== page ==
Chadwick Boseman: 1976-2020

Chadwick Boseman in "Black Panther."
Chadwick Boseman in "Black Panther."AP

Mourning a celebrity is, I think, an inherently selfish act. We’re not grieving who they were — we never got close enough to find out — but rather what they meant to us and to our friends and to the culture and times in which they flourished.

This is what makes the death of Chadwick Boseman feel doubly cruel: It felt like he was still in the process of getting started. Yes, he was 43 — and had been battling colon cancer in private since he was 39 — but his ascension to movie stardom was both abetted and stymied by the three biopics in which he came to public attention: As baseball legend Jackie Robinson in “42” (2013); as the Godfather of Soul, James Brown, in “Get on Up” (2014); and as future Supreme Court Justice Thurgood Marshall in “Marshall” (2017).


They’re all sturdy, engaging life stories — and “Get On Up” is better than that, a portrait of a dynamo in full roar — but they also blurred the question of who Chadwick Boseman was or wanted to be. He was an actor, of course, and all actors squirrel themselves behind their roles; that’s the job. But the great ones have a sparkle, a charisma, a persona, that make them unique on the public stage. Boseman had it, you could tell. It just had to take a back seat to whichever historical personage he was playing at the time. That was the job, and he was terrific at it. But there was also the sense that Hollywood was painting him into a corner.

Chadwick Boseman in "42."
Chadwick Boseman in "42."Courtesy of Warner Bros. Pictures

Then came “Black Panther” (2018), and by donning the spandex uniform and mythic Marvel mantle of T’Challa, King of Wakanda, Boseman paradoxically stood revealed as a majestic star in his own right. With his soulful eyes and proud bearing — a seriousness that in part came from his familiarity with larger-than-life characters but that by now seemed inborn — the actor seemed exactly the right size for both the movie and its greater meaning as a celebratory Black superhero event and American paradigm shift. Writer Tracy Deonn shared on Twitter a memory of how she took her 72-year-old father, a survivor of the Jim Crow South, to see “Black Panther,” and how he turned to her at the end and said, “I never thought they’d put us onscreen like that.” That was the power of which Chadwick Boseman was capable.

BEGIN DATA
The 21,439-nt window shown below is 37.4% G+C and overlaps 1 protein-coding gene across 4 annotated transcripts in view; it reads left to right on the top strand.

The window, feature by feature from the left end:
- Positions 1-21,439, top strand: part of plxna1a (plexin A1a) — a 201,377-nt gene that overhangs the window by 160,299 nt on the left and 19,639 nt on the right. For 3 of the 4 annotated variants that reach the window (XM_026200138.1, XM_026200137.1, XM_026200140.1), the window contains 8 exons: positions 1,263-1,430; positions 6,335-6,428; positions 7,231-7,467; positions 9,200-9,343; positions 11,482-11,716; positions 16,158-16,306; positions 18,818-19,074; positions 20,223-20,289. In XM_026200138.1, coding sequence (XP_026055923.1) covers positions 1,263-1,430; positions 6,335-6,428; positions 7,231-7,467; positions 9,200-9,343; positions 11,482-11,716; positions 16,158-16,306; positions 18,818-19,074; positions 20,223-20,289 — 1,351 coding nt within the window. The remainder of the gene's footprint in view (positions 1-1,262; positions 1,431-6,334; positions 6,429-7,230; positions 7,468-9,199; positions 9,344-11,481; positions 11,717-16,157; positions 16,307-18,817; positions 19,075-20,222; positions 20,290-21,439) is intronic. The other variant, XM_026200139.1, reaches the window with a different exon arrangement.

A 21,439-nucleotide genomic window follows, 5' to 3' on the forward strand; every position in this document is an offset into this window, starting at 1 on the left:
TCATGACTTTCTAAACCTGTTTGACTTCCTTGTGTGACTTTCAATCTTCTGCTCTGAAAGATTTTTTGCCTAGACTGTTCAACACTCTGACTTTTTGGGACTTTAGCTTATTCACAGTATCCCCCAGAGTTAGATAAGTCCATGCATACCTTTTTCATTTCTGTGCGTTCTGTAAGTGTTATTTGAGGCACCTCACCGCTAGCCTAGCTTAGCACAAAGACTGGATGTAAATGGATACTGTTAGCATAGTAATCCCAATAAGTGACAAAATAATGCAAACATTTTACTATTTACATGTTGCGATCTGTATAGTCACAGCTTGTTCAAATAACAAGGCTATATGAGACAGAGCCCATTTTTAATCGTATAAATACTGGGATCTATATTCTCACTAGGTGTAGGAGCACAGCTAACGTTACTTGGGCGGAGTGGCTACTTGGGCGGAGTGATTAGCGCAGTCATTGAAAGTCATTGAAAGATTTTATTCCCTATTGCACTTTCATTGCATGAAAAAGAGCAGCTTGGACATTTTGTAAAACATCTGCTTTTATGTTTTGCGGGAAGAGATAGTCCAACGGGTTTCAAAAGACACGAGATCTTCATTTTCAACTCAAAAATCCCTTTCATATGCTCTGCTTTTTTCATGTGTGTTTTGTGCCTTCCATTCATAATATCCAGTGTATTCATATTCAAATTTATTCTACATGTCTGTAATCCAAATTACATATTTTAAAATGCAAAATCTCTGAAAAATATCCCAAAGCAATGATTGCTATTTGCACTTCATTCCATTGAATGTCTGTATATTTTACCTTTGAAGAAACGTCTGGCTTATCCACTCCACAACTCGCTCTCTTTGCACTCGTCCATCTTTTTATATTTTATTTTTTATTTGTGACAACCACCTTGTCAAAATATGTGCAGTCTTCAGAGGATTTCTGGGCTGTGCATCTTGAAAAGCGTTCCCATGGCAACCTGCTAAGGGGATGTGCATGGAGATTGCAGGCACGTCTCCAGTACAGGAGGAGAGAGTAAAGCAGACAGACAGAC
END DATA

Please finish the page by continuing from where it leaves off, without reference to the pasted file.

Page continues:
In the wake of “Black Panther,” he finally seemed freed to make his own choices, his own career. We were just beginning to see the fruits: A simmering action hero in “21 Bridges” — an A-level talent trying on B-movie clothes — and the ferocious, unyielding platoon leader in Spike Lee’s “Da 5 Bloods” this summer: another larger-than-life part. Boseman’s final film has yet to be released: “Ma Rainey’s Black Bottom,” a Netflix adaptation of the classic August Wilson play that stars Viola Davis and is directed by George C. Wolfe. Whenever it airs, it stands to be a communal wake.